How secure is lastPass for bank details

  catpwss 10:49 11 Jan 2014
Locked

Hi,Just installed the LastPass password manager and it works well on passwords etc.Now on form filling application I have entered my name and address details for instant form filling. Now regarding credit card details would it be secure enough to enter my card details?.Anyone there using this software can you Please pass on some advice on this matter. Many thanks.

  wee eddie 11:06 11 Jan 2014

Don't wish to rain on the show.

However Last Pass, et alia, are as secure as the password you use to access them. So, Last Pass will keep you secure from a "Drive by" intruder to your PC, but will only delay someone who is intent in gaining your details.

  catpwss 15:18 11 Jan 2014

Thanks both. Anybody else please.

  bumpkin 16:26 11 Jan 2014

I would not trust any such software with anything important like bank or credit card details, useful for a lot of other things though. If someone can make it, someone can hack it.

  tullie 17:31 11 Jan 2014

What can be easier than taking the card out of your wallet,once on a secure site?

  morddwyd 19:19 11 Jan 2014

"What can be easier than taking the card out of your wallet,once on a secure site?"

If you happen to have your wallet to hand!

I rarely have my wallet available when on-line shopping.

Life is a compromise.

If you use a password manager, change your master password regularly, every week or so.

  catpwss 19:25 11 Jan 2014

Maybe back to pen and paper then,But reading the last be morddwyd gives another look at the situation. Do I believe that you are saying maybe a good idea to save the CC details in LastPass?,More food for thought.

  AroundAgain 20:15 11 Jan 2014

I use KeePass, much the same as LastPass, and couldn't manage without it. I've used this for years now.

I have to admit that I don't use the auto-fill functions but mainly because I've never taken the time/trouble to work out what you need to do to do this ;)

However, I do 'copy and paste' anything that has to be entered - because I seem to remember that anyone wanting to hack in could interpret keystrokes but not copy and paste. Maybe that's not correct but it sounds possible, I suppose.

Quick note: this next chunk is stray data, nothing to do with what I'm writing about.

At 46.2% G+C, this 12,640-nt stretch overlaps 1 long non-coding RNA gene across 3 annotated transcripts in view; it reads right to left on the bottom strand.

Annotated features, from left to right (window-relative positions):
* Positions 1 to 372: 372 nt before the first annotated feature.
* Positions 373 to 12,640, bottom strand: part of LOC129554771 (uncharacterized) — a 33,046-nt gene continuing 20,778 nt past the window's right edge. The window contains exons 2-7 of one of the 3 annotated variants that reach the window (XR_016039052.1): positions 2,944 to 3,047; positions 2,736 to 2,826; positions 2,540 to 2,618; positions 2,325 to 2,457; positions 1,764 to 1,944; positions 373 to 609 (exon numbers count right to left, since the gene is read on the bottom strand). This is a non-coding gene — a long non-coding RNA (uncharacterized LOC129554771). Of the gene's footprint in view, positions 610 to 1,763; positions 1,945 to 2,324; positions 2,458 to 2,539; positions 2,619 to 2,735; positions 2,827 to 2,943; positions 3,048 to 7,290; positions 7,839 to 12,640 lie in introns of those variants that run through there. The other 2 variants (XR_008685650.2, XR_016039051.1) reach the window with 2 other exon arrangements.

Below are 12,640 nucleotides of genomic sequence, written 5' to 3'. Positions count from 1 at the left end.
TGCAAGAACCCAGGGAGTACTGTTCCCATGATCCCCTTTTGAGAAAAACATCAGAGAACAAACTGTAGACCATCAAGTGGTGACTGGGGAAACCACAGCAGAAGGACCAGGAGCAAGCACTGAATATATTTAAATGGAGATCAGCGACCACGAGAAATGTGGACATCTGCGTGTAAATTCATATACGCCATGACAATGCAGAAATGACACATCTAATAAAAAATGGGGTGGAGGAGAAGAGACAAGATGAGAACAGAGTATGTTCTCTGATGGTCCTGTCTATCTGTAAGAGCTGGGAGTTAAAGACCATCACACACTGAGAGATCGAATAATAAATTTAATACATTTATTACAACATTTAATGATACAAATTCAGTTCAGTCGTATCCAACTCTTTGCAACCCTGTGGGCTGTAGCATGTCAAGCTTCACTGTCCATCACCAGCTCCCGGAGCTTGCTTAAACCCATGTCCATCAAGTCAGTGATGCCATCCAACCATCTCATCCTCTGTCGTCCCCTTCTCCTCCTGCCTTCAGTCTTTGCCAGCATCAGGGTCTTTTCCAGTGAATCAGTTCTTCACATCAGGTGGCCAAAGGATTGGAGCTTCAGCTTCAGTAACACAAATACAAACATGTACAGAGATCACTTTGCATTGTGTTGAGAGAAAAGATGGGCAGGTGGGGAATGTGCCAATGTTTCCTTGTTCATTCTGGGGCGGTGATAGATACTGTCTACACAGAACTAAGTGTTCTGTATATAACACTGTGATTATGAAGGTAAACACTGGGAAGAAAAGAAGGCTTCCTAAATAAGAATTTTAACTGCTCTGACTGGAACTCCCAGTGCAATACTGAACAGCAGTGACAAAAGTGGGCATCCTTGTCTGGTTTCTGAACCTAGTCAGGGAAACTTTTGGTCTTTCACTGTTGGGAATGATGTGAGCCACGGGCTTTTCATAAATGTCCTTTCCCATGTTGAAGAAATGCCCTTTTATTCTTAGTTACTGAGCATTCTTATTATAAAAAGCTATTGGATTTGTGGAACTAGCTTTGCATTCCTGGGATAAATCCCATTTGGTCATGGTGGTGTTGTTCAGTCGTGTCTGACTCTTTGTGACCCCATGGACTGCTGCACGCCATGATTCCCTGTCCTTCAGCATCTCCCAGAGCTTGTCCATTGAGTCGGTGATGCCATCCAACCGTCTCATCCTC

I do keep a separate KeePass file for bank details etc, just to be (feel) extra safe and I don't use that file on anything other than my home PC, via an ethernet cable (probably cable not necessary for security, maybe?)

I do use my KeePass on memory stick on occasions but only on friend's machines and I doubt they would know how to access the data after I've gone and before they've re-booted their machine.

Basically, yes, I'd recommend these password managers. Maybe they are not totally un-hackable to those that know how, but in my circles I feel they are secure enough for my use.

I'd be interested to hear what other views, or ensuing discussion, regarding the use / security of password managers.

PS I happen to know a retired Bank Manager, very IT savvy, who uses a password manager, think it's LastPass!!! Surely that must say something towards a recommendation ... ???

:)

  AroundAgain 20:40 11 Jan 2014

I use KeePass, much the same as LastPass, and couldn't manage without it. I've used this for years now.

I have to admit that I don't use the auto-fill functions but mainly because I've never taken the time/trouble to work out what you need to do to do this ;)

However, I do 'copy and paste' anything that has to be entered - because I seem to remember that anyone wanting to hack in could interpret keystrokes but not copy and paste. Maybe that's not correct but it sounds possible, I suppose.

I do keep a separate KeePass file for bank details etc, just to be (feel) extra safe and I don't use that file on anything other than my home PC, via an ethernet cable (probably cable not necessary for security, maybe?)

I do use my KeePass on memory stick on occasions but only on friend's machines and I doubt they would know how to access the data after I've gone and before they've re-booted their machine.

Basically, yes, I'd recommend these password managers. Maybe they are not totally un-hackable to those that know how, but in my circles I feel they are secure enough for my use.

I'd be interested to hear what other views, or ensuing discussion, regarding the use / security of password managers.

PS I happen to know a retired Bank Manager, very IT savvy, who uses a password manager, not sure which one, though. Surely that must say something towards a recommendation ... ???

:)

  AroundAgain 20:41 11 Jan 2014

Oops! Apologies

  rdave13 20:54 11 Jan 2014

Trouble is with password managers is that they are on the PC that you use to do financial transactions on. If the machine is hacked or goes belly up then what do you do? What happens if you forget your master password? Seems like keeping all your eggs in one basket to me.

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